Ahmadiyya Community — [Annette Brooke in the Chair]

Part of the debate – in Westminster Hall at 3:26 pm on 20th October 2010.

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Photo of Alistair Burt Alistair Burt The Parliamentary Under-Secretary of State for Foreign and Commonwealth Affairs 3:26 pm, 20th October 2010

The hon. Lady anticipated my next point, which is about the voluntary contributions, but I would not have mentioned that charity specifically, so I thank her for mentioning it. In addition to what the Government have spent, as the right hon. Member for Warley has said, the response from the community across the UK generally, whether or not they have relationships with Pakistan, has been remarkable- £60 million from different communities up and down the country-and those with family connections have been especially involved. We will continue to do that work. The right hon. Gentleman mentioned the European Union, and it is important that we work closely with it. Recently, my right hon. Friends the Foreign Secretary and the Prime Minister attended a European summit at which they took the lead in pressing the European Community to do still more to improve trade agreements to enable the Pakistani Government not only to get over the immediate hurdle of the floods, but to look forward to re-establishing their economy and to have the right infrastructure to be able to do so. The EU was able to take our lead and produce more trade concessions, which will give significant assistance to Pakistan in the future.

Pakistan is also suffering from the scourge of terrorism. More than 3,000 Pakistanis died last year as a result of terrorist attacks. Those attacks and the groups that perpetrate them pose a grave threat to Pakistan and to the stability of the region and beyond, including the UK. I would like to repeat the words of the Prime Minister when he paid tribute in August to the resilience of the people in Pakistan in facing that threat. We are committed to working with Pakistan to defeat this threat. It threatens both our countries.

Human rights are at the core of our foreign policy. We raise our concerns about human rights wherever and whenever they occur, without compromise and will continue to do so. As the Foreign Secretary made clear in a recent speech, we will improve and strengthen the work of the Foreign and Commonwealth Office on human rights. That will be underpinned by British values and by our support for democratic freedoms, universal human rights and the rule of law. That approach will be based on realism; we will never overlook human rights abuses and will always strive for progress, but we will be practical in our approach and flexible about what might work best in different contexts, which is only sensible.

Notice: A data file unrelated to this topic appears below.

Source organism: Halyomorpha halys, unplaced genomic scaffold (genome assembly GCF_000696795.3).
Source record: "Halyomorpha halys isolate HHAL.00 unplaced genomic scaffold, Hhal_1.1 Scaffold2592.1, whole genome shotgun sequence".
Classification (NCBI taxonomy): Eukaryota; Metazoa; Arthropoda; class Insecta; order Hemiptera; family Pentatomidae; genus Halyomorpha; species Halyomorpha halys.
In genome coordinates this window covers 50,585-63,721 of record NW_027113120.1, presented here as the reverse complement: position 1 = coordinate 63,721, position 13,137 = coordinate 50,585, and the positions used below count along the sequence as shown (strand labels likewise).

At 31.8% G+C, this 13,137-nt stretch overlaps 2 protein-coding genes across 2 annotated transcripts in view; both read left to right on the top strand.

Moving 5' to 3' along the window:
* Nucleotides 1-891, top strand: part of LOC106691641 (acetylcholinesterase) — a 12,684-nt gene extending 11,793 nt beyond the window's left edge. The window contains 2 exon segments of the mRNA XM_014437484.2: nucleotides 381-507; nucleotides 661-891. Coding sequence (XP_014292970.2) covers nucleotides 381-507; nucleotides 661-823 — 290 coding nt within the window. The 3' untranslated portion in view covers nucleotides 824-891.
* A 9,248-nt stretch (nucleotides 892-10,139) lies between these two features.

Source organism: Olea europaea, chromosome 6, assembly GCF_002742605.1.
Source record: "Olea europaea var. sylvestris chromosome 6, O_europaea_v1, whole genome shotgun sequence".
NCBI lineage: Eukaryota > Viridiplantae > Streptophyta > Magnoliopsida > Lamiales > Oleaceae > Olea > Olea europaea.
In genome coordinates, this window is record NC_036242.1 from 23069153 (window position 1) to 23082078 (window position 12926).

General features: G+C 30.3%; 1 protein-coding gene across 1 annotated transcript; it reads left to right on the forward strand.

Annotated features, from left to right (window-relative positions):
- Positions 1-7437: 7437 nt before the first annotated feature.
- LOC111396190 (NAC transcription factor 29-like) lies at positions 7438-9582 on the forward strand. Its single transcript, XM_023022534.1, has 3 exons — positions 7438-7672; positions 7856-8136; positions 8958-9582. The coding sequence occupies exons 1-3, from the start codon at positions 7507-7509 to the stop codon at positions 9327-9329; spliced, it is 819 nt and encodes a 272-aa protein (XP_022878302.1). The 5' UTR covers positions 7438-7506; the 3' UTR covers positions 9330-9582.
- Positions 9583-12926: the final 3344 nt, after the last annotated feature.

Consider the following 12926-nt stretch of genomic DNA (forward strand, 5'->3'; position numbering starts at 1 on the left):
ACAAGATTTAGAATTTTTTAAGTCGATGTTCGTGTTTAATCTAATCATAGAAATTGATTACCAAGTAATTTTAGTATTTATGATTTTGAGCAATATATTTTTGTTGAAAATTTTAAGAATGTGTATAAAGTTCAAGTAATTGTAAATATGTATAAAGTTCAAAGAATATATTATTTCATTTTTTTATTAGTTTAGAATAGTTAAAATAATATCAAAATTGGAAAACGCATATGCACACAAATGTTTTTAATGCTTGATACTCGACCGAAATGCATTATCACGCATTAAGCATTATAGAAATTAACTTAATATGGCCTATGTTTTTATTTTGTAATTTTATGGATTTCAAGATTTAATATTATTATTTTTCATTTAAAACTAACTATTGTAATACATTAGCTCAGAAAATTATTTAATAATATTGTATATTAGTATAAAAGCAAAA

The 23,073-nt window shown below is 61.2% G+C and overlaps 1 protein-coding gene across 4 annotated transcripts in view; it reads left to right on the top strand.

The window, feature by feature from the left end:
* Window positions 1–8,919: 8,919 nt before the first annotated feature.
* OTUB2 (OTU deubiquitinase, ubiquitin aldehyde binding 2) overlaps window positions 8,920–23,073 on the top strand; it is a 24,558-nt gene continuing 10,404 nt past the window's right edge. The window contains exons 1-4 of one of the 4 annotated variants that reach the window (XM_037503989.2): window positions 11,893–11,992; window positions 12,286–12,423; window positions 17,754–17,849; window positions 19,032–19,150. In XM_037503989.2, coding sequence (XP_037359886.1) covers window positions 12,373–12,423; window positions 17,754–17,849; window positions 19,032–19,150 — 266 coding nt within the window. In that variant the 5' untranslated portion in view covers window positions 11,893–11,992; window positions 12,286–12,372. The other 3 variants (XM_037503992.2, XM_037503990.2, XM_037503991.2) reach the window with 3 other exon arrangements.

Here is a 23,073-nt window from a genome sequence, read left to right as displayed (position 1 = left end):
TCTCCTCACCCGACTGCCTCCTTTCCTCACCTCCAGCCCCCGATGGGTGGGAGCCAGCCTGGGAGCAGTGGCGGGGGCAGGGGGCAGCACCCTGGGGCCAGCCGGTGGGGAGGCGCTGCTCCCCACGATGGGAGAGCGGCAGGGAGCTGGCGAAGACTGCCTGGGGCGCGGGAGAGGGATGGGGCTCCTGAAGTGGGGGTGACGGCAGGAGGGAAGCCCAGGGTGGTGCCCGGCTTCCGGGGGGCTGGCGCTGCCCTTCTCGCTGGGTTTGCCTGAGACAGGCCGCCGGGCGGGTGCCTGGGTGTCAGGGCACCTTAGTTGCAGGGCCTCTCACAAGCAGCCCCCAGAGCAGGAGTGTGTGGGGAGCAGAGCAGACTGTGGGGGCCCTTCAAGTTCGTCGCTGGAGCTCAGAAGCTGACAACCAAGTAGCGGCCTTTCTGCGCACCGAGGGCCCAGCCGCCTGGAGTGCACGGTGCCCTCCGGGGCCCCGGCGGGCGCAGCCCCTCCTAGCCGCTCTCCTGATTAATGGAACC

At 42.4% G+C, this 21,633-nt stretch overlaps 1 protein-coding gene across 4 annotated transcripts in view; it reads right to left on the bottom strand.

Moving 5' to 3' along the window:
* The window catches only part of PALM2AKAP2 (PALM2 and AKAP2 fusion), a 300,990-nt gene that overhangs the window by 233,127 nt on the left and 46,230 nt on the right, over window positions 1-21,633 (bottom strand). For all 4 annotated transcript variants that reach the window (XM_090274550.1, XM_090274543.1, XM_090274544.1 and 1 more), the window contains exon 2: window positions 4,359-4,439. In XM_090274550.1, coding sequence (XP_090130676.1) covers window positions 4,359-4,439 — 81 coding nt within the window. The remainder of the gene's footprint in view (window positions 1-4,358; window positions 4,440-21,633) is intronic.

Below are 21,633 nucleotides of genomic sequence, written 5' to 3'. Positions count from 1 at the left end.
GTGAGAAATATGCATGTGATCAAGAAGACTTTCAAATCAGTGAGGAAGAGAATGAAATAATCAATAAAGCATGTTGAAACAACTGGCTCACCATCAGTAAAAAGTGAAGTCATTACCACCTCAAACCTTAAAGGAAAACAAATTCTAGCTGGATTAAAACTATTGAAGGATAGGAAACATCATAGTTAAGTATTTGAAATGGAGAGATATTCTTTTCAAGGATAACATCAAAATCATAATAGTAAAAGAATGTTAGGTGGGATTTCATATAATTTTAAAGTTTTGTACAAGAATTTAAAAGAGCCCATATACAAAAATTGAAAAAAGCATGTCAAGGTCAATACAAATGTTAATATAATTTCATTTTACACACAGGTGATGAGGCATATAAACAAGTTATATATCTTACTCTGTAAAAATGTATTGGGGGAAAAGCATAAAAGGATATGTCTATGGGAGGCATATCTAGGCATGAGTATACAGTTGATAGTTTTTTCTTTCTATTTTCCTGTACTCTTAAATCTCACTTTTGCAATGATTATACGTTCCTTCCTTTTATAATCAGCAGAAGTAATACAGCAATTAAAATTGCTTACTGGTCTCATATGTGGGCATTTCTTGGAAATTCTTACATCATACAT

The multiplicity of links between the UK and Pakistan means that we engage with each other on all subjects-counter-terrorism, security policy, immigration, trade, development, education, the rule of law and human rights. As I have outlined, that last subject is critical to the conduct of UK foreign policy. It is as relevant to our relationship with Pakistan as it is to our relations with the rest of the world. We do not shirk from our responsibilities in highlighting our concerns about human rights, including to our friends.

Pakistan has made important progress in improving human rights. The ratification of the international covenant on civil and political rights and the convention against torture and other cruel, inhuman or degrading treatment and punishment is an important step in enshrining inherent rights in law, although we hope that the Government will look to remove or redraft the current reservations that they have lodged against both treaties. It is important that those instruments are fully implemented to help to ensure the human rights of all Pakistanis.

However, Pakistan continues to face significant challenges in those areas, and we remain committed to working with the Government of Pakistan to address them. One of the most important challenges is discrimination against, and persecution of, those of a particular religious belief, whether Christians or Sikhs, as is sectarian violence between Sunni and Shi'a Muslims. It is vital that the Government of Pakistan uphold the fundamental rights of all Pakistani citizens, regardless of their faith or belief. Pakistan can only benefit if all its citizens are able to play a central role in society. We regularly reinforce that point for our colleagues in the Government of Pakistan at all levels, and they have now established a Ministry for Minorities, which has active leadership and has brought about some positive changes. A remaining critical challenge, as has been mentioned today, is the reform of Pakistan's blasphemy legislation to ensure that it is properly implemented. Misuse of those laws is the basis for much of the discrimination suffered by religious groups in Pakistan, as the hon. Lady made clear.